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Mbisana Kgakgamatso, a senior from Tutume, a village in Botswana, took faculty member Amy Stevens’ summer course, GSR 300: Art of Protest. During this course, Stevens taught her students about the medium of art and channeling important political and social messages through various creative outlets. 

One of the examples Stevens presented to her students was the work of artist Oree Originol, as his work was on display at the Smithsonian Museum of American Art. One piece,“Justice for Our Lives” spotlights the victims of police brutality and brings awareness to the myriad instances of police brutality that occur across our country every day, especially towards marginalized communities. Originol wanted to honor victims of social injustice and create a space for communal grieving. 

Oree Originol’s artwork from the “Justice for Our Lives” exhibit

Kgakgamatso, inspired by Originol’s work, created his own interpretation of Originol’s mission. In Kgakgamatso’s work, he shifted the focus to deaf and hard of hearing victims of police brutality. Kgakgamatso researched people in the Deaf community who have experienced violence under similar circumstances. He incorporated the color palette from the well-known protest artwork, “We Came, We Saw, We Conquered,” by deaf artist Nancy Rourke. Her work, in turn, was inspired by Francisco Goya’s “The Third of May, 1808.” Kgakgamatso’s posters draw a direct line from Goya’s freedom fighter with his hands up that echo the refrain, “Hands Up. Don’t Shoot!”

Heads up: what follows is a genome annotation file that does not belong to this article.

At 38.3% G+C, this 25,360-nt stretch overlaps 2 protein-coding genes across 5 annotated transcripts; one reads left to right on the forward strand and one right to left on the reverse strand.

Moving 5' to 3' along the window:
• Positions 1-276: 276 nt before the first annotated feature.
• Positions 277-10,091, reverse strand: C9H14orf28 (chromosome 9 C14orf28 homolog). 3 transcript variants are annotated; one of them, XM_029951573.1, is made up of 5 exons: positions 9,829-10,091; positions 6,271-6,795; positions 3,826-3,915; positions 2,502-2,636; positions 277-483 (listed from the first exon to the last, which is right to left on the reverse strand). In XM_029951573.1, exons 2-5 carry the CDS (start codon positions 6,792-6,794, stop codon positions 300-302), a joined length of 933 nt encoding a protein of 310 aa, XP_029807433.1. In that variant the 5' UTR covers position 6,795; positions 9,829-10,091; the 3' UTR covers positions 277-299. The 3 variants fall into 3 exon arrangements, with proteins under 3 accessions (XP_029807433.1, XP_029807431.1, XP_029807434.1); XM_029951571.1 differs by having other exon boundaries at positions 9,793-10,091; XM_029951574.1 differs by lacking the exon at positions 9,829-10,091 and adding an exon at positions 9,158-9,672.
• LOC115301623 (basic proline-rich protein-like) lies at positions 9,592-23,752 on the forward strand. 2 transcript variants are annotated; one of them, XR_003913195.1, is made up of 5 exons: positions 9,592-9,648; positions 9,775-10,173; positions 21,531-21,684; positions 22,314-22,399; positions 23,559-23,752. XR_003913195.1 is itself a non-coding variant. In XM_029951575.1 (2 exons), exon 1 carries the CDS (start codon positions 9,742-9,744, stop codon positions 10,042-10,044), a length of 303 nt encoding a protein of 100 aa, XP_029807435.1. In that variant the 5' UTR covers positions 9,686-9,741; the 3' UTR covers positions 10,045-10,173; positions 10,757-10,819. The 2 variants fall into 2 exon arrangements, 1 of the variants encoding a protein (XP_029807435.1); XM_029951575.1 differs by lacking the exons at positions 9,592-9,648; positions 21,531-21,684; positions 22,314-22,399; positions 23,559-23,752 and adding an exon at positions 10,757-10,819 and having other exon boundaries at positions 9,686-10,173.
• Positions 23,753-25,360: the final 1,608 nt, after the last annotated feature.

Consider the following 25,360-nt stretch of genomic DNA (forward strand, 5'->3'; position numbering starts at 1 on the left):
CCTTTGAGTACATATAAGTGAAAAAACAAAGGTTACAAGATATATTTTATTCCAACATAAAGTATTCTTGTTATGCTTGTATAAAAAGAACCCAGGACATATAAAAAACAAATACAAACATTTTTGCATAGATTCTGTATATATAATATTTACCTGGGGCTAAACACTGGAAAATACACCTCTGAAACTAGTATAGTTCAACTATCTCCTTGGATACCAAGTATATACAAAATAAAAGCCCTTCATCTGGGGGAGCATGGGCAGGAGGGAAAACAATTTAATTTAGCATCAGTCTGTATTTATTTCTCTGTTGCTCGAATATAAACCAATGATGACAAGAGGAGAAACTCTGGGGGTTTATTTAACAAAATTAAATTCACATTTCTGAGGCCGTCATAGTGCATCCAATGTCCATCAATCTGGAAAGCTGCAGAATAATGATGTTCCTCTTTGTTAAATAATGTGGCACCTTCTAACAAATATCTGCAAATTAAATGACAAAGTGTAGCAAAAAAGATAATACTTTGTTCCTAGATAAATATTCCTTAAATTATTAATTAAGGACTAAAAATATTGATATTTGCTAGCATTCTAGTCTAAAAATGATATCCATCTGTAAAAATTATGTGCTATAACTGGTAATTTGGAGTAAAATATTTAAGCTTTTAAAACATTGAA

Kgakgamatso’s artwork, inspired by Oree Originol

Originol’s mission was to create an ongoing, online, and public social justice art movement. Kgakgamatso has done just that with a deaf lens. Professor Stevens shared Kgakgamatso’s posters with the Smithsonian Museum of American Art. 

Stevens also arranged a Zoom meeting between Kgakgamatso and Originol. During the meeting, on September 29, Originol said that he was touched by Kgakgamatso’s artwork. He expressed his passion about social justice issues. and spoke passionately about the discrimination and violence that black- and brown-skinned individuals face in American society, and how he wanted to be able to exist on this Earth as a human being. Pervasive issues such as racism and police brutality create the need for more activism, said Originol — and he saw Kgakgamatso’s work as a prime example of this activism expressed through art.. 

Kgakgamatso is a biology major, and Stevens was neither his academic advisor nor his major coordinator, but she made sure that this connection happened and that it was successful. It is genuinely exciting to see our students exploring interdisciplinary studies and expressing themselves through creative mediums.
Congratulations to Mbisana Kgakgamatso on his powerful artwork and on this exciting connection!

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